Data and DNA
Microsoft executives have revealed that they aim to have a "proto-commercial" DNA data storage system available in three years and hope to have an operational model in a decade. The eventual device will be around the size of a 1970s era Xerox Printer.
Microsoft's current system works by firstly converting data from zeroes and ones to the ATCG molecules DNA is composed of, with markers to show how the original piece of data was composed. These sequences are then synthesized into actual DNA, and pooled with the other sequences created.
To extract and access the files, a polymerase chain reaction is used to select the appropriate sequences. These are then read, and the ATCG molecules are turned back into data. Both Microsoft's studies and a similar experiment run by Erlich Lab members Dina Zielinski and Yaniv Erlich (who also predicted DNA storage would be usable in about a decade) showed that the extracted content was error-free.
While the process has been refined, the cost and time of the procedure is impeding further development. The chemical process used to manufacture DNA strands is both laborious and expensive: the 13,448,372 unique pieces of DNA used in the Microsoft study would cost $800,000 on the open market. That research — while record breaking in quantity — "did not [show] any progress towards the goal" of increasing speed or decreasing cost, Elrich said in an interview with MIT Technology Review.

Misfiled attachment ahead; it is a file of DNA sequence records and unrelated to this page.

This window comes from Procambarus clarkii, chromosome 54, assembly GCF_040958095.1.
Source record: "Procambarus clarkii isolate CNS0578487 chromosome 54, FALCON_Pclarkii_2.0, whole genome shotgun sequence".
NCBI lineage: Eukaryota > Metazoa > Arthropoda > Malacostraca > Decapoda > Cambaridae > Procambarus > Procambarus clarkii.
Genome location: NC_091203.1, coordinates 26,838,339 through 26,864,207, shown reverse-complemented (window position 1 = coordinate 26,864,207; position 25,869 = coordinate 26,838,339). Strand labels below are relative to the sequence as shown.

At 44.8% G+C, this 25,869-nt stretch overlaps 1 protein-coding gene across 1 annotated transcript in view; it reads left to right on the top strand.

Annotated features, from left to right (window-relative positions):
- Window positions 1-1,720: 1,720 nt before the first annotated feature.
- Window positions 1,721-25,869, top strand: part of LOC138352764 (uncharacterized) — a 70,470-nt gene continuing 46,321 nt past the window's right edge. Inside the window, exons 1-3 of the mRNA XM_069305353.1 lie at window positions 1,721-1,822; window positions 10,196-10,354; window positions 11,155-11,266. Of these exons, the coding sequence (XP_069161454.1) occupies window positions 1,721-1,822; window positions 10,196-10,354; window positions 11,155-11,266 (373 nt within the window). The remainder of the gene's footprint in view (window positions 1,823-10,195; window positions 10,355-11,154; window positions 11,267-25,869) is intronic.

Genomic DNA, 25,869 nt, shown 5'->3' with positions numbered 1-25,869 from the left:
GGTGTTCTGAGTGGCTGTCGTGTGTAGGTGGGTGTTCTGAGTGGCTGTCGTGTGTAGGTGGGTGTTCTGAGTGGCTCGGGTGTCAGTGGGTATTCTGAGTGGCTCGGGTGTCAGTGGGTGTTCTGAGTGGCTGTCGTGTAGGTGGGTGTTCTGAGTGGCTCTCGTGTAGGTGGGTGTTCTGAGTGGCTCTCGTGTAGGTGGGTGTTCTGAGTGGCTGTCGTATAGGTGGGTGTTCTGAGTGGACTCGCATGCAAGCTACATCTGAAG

Elrich himself has proposed a novel modification to tackle the problem: replace the 40-year-old and time consuming process it currently takes to make DNA with one that uses enzymes, as our own bodies do.
Biotech Solution to a Tech Problem
While these obstacles need to be overcome, DNA data storage could be the solution to a world that needs more and more data stored more and more compactly. Victor Zhirnov, Chief Scientist of the Semiconductor Research Corporation, told MIT Technology Review, "efforts to shrink computer memory are hitting physical limits," while Louis Ceze, Associate Professor at Washington University, said in a Microsoft video that “we’re storing a lot of data, and current storage technologies cannot keep up with it.”
DNA offers a solution to this issue, and a possible worldwide data revolution because of three of its properties: density, longevity, and continued relevance.
“DNA is the densest known storage medium in the universe, just based on the laws of physics," Zhirnov said in the interview. Some of the statistics the scientists quote are mind boggling: every movie ever made could fit inside a volume of DNA smaller than a sugar-cube; the whole accessible internet, estimated to be a quintillion bytes, would fill no more than a shoebox; and all of your data could be stored in a drop of DNA.
The longevity remains somewhat controversial. While many tape storage experts (who Microsoft eventually wants to make obsolete) remain doubtful, the teams undertaking these study vouch that DNA is thousands of times more durable than a silicon device, and cite the example of DNA still being extracted from ancient remains.
Finally, because the medium is the same as our biological make-up, the Microsoft Scientists claim that DNA won't be subject to the transient whims of trends and time. Elrich said in an interview with Researchgate, "humanity is unlikely to lose its ability to read these molecules. If it does, we will have much bigger problems than data storage."
As the the world's population grows and becomes increasing relent on ever-advancing technology, it produces more and more data, all of which needs to be stored securely. DNA data storage could be the solution that allows the march of big data (which was recently estimated by some to be more valuable than oil) to continue unimpeded.